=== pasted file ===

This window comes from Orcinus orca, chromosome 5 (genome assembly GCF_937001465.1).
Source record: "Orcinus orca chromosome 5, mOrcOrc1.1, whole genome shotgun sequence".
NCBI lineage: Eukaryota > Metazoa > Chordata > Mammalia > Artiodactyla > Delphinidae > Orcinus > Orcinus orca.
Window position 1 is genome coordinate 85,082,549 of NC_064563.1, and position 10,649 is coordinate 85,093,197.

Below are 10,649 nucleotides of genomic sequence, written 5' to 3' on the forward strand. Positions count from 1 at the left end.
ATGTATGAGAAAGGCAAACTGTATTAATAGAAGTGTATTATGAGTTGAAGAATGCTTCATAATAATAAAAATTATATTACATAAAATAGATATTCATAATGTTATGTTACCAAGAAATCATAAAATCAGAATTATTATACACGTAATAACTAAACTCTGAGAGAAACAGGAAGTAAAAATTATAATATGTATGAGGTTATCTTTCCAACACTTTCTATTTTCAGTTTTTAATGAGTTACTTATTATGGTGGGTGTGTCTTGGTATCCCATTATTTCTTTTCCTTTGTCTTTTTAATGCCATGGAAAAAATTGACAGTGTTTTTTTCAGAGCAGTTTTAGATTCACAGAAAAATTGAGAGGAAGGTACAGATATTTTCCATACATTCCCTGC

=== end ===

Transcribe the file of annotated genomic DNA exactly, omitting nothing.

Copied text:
This window comes from Orcinus orca, chromosome 5 (genome assembly GCF_937001465.1).
Source record: "Orcinus orca chromosome 5, mOrcOrc1.1, whole genome shotgun sequence".
NCBI lineage: Eukaryota > Metazoa > Chordata > Mammalia > Artiodactyla > Delphinidae > Orcinus > Orcinus orca.
Window position 1 is genome coordinate 85,082,549 of NC_064563.1, and position 10,649 is coordinate 85,093,197.

Below are 10,649 nucleotides of genomic sequence, written 5' to 3' on the forward strand. Positions count from 1 at the left end.
ATGTATGAGAAAGGCAAACTGTATTAATAGAAGTGTATTATGAGTTGAAGAATGCTTCATAATAATAAAAATTATATTACATAAAATAGATATTCATAATGTTATGTTACCAAGAAATCATAAAATCAGAATTATTATACACGTAATAACTAAACTCTGAGAGAAACAGGAAGTAAAAATTATAATATGTATGAGGTTATCTTTCCAACACTTTCTATTTTCAGTTTTTAATGAGTTACTTATTATGGTGGGTGTGTCTTGGTATCCCATTATTTCTTTTCCTTTGTCTTTTTAATGCCATGGAAAAAATTGACAGTGTTTTTTTCAGAGCAGTTTTAGATTCACAGAAAAATTGAGAGGAAGGTACAGATATTTTCCATACATTCCCTGC